Qantas has issued an apology to customers amid allegations they continued to advertise tickets for thousands of cancelled flights last year.
The Australian Competition and Consumer Commission (ACCC) last week took the airline to court, alleging it sold online tickets for more than 8000 flights scheduled to leave between May and July last year, even after it had cancelled them.
In a lengthy statement issued today, Qantas said it would review the allegations made by the ACCC and have more to say once it had the opportunity.
The consumer watchdog also claimed Qantas failed to inform ticket holders about the cancellation of more than 10,000 flights during the same period.
"These allegations have caused significant concern among our customers, our people and the general community," Qantas said in a statement.
"We want to address those allegations as best we can without cutting across the legal process we are now involved in, which follows an ACCC investigation with which we fully co-operated."
The ACCC brought the Federal Court action after an extensive investigation.
Qantas cancelled almost one in four flights between May and July last year, and scrapped about 15,000 out of 66,000 domestic and international flights in its schedule, ACCC investigators claim.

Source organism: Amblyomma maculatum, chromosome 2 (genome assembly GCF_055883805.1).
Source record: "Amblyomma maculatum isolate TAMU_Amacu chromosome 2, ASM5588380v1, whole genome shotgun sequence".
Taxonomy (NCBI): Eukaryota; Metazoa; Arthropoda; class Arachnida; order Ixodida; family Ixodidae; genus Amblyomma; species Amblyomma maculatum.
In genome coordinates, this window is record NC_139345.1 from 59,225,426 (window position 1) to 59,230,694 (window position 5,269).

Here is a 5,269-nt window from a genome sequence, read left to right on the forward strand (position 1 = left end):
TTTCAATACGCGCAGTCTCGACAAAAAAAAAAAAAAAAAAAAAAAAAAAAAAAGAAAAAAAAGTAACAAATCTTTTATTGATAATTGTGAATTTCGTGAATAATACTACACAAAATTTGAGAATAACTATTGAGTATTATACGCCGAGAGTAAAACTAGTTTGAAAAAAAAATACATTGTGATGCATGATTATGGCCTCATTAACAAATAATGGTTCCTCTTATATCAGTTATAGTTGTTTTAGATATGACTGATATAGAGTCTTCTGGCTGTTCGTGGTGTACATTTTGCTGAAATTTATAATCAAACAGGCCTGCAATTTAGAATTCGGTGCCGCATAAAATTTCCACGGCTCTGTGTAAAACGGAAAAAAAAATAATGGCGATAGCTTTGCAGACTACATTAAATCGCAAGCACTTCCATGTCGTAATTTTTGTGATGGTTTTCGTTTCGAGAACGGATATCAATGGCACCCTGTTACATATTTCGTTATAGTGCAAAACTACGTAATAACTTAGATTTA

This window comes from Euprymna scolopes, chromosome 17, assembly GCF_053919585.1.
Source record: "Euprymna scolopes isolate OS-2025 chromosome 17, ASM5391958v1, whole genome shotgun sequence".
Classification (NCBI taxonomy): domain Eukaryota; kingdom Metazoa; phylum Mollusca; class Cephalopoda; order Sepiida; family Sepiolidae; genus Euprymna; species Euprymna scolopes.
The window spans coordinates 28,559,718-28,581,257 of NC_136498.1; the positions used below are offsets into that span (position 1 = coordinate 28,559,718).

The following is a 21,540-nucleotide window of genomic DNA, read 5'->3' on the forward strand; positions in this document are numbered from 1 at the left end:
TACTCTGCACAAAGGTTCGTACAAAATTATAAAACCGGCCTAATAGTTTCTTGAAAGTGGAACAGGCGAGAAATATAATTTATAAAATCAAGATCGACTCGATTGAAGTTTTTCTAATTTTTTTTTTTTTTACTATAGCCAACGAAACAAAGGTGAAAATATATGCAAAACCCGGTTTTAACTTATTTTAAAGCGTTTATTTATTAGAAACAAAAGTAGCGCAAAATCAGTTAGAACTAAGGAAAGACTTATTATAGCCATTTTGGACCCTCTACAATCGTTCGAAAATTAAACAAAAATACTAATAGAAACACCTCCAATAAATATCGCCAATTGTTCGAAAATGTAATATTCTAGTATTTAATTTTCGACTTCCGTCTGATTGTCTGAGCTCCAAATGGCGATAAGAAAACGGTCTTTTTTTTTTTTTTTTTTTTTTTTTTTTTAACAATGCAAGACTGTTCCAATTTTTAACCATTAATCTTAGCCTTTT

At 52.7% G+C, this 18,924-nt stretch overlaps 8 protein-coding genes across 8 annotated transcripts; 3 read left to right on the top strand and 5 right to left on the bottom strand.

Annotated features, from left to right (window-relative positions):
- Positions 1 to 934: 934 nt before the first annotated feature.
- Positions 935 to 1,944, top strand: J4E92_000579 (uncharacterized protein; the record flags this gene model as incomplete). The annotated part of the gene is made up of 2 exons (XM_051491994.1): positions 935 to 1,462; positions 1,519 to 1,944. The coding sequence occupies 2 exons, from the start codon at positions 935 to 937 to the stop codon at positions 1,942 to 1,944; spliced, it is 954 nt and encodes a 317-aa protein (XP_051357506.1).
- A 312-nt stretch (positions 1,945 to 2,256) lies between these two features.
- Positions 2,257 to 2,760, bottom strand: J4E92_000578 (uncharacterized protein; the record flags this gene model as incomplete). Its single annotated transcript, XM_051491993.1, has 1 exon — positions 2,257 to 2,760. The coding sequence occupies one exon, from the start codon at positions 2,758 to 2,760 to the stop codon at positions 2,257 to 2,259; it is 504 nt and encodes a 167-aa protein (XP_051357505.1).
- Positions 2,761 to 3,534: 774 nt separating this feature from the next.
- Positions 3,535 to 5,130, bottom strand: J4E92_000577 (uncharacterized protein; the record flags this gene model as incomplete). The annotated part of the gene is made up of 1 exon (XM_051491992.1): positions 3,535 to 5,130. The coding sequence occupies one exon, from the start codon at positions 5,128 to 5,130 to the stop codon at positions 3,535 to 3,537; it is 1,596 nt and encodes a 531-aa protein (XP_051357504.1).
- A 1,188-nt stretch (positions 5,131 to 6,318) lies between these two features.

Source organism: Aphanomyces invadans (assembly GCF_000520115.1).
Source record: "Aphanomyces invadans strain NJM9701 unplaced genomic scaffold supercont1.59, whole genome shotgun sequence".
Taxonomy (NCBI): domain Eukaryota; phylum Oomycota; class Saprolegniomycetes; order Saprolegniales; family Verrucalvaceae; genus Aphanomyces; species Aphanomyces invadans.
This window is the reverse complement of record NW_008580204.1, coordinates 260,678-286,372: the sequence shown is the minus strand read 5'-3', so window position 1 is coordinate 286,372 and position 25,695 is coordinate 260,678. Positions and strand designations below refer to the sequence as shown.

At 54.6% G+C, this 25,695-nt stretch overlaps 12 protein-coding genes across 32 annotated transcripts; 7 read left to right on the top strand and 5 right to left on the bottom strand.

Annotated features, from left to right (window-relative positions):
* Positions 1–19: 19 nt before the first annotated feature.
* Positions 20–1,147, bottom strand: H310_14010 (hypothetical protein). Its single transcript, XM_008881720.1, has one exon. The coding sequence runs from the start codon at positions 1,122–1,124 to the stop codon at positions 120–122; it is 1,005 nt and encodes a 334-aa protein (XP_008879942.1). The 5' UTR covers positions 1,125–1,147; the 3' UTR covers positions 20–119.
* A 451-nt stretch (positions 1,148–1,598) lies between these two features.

"The period of time that the ACCC's claims relate to, in mid-2022, was one of well-publicised upheaval and uncertainty across the aviation industry, as Qantas struggled to restart post-COVID," Qantas said in its statement.
"We openly acknowledge that our service standards fell well short and we sincerely apologise.
"We have worked hard to fix them since and that work continues.
"The ACCC's allegations come at a time when Qantas' reputation has already been hit hard on several fronts.
"We want the community to know that we hear and understand their disappointment.
"We know that the only way to fix it is by delivering consistently.
"We know it will take time to repair. And we are absolutely determined to do that."
Qantas last week confirmed it would scrap the expiry date on $370 million of unredeemed Qantas credits for flights that were cancelled or changed during COVID-19.
The move was made after Qantas chief executive Alan Joyce said the company would claim the money if it wasn't used by the end of the year.